Example grammar questions

1) Principles of Word Order


Put the following words into the correct order:

every Imogen to the gym goes Friday

Correct answer:

Imogen goes to the gym every Friday.

2) Principles of Punctuation


Which sentence has the comma in the correct place?

  1. The room had many, beautiful pieces of furniture including a leather sofa.

  2. The room had many, beautiful, pieces of furniture including a leather sofa.

  3. The room had many beautiful pieces of furniture, including a leather sofa.

  4. The room had many, beautiful pieces of furniture, including a leather sofa.

Correct answer:


The comma is perhaps the most commonly used punctuation mark in the English language. It is also one of the most regularly misused. There are lots of rules about comma usage, so it is a good idea to try to familiarise yourself with these before the test.

The comma here acts as a natural pause in the sentence. ‘The room had many beautiful pieces of furniture’ is a simple sentence that doesn’t need a comma. However, ‘including a leather sofa’ is an added clause, and therefore needs a comma to signify a natural break.

3) Principles of tense and aspect


“He asked me if I ________ been to this restaurant before.”

  1. Have
  2. Had
  3. Was
  4. Is

Correct answer:

He asked me if I had been to this restaurant before.

Here the verb asked is in the past tense, and so we amend the tense of the verb that follows (‘have’ to ‘had’).

4) Use of Determiners


He was wearing an earring in __________ ear.

a) each

b) any

c) every

Correct answer:

He was wearing an earring in each ear

For this question, it could be easy to select every single one of these answers, as technically they all make some kind of sense. However, the key to this question will be to read it carefully within its context; you have a pair of ears, and therefore ‘each’ will be the correct answer.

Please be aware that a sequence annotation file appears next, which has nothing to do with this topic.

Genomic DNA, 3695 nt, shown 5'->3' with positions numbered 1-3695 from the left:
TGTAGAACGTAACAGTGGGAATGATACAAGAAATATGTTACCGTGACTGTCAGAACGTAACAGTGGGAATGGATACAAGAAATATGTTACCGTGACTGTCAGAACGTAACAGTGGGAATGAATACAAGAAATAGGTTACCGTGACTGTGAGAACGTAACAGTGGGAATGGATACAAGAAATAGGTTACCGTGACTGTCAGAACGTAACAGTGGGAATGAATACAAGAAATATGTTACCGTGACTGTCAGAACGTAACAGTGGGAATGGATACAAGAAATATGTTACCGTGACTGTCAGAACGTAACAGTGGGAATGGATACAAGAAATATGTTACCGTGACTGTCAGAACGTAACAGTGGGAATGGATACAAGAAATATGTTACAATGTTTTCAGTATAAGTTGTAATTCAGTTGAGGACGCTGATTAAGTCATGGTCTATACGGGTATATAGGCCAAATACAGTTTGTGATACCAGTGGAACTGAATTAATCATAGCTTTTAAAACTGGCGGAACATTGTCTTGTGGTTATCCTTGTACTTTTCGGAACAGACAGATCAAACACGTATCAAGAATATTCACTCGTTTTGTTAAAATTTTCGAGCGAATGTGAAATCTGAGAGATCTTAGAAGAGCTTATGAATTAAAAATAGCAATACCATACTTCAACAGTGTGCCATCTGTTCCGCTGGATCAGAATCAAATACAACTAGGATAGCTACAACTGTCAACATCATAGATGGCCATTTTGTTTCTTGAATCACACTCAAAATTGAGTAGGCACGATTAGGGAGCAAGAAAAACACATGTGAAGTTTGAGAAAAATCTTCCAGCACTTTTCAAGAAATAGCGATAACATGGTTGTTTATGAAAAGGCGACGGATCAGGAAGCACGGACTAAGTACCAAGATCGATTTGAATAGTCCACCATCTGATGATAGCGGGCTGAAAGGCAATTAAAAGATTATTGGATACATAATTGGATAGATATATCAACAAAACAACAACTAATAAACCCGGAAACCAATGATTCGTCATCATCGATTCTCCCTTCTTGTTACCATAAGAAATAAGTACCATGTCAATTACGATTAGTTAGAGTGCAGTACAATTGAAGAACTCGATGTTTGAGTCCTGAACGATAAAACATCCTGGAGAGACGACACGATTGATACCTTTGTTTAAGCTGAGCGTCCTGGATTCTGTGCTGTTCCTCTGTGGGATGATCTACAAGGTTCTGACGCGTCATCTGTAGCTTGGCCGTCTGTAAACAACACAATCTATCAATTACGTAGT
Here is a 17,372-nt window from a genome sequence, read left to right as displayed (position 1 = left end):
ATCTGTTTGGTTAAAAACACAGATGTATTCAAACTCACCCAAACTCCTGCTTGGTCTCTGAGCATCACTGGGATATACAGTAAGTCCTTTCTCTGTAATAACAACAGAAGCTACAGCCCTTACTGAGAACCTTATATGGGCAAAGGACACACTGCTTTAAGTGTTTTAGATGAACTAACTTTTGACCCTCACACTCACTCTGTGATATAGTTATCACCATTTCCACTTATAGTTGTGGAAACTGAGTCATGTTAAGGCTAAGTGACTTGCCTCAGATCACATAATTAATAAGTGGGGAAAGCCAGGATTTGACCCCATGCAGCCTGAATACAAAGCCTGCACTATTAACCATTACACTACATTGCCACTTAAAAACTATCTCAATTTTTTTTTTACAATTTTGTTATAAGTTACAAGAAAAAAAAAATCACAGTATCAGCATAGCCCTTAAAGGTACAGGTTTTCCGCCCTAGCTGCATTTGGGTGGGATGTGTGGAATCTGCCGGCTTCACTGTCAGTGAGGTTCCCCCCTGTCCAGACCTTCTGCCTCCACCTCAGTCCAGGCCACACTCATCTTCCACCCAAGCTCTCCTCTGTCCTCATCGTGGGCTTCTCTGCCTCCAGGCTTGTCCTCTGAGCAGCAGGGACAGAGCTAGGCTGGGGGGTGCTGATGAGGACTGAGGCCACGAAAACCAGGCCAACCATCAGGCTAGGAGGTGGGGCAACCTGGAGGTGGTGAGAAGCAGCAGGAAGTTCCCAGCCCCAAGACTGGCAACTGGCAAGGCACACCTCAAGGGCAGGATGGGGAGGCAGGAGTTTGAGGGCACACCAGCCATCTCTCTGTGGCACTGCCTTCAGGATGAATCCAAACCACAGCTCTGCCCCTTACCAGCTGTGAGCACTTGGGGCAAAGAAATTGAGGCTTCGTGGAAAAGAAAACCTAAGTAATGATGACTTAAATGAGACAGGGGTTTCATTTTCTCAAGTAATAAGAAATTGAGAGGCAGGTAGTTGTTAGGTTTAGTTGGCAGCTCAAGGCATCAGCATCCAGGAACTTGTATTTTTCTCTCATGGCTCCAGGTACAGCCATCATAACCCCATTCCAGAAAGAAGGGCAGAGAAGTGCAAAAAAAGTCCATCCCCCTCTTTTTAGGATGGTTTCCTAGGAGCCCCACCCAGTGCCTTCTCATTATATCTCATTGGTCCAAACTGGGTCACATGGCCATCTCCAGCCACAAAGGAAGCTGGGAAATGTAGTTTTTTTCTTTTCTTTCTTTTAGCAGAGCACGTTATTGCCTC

5) Use of Connectors


“Miranda has an early appointment at 8 AM. She has set her alarm for 6 AM _______________ oversleep.”

Fill the blank by choosing the appropriate connector from the following.

  1. in order not to
  2. for
  3. to
  4. in order to

Correct answer:

Miranda has an early appointment at 8 AM. She has set her alarm for 6 AM in order not to oversleep.

In making a) and d) very similar in wording, it would be easy to carelessly pick the wrong answer. This is a prime example of how important it is to read each question and answer very carefully, before making a choice.

Tips for grammar questions

When in doubt, return to the rules

Once you have grasped the grammar rule, you have won most of the battle already; putting your understanding into practice is the next step.

Practice each rule, one at a time

Creating your own example sentences for each rule helps you to put the rules in your own context.

Learn from your mistakes

Always take care to invest time in reviewing grammar rules you’re having difficulty with, or mistakes that you repeat often.

Read critically

Stand back, read what you have written carefully, and ask yourself honestly if it would make sense to someone else. Can the sentence be read more than one way?

Immerse yourself in the written word

As well as practicing in a focused way for the test, one of the best strategies for getting to grips with grammar is to read good quality writing, such as broadsheet newspapers and classic authors. When reading, ask yourself what grammar rules are being used and how.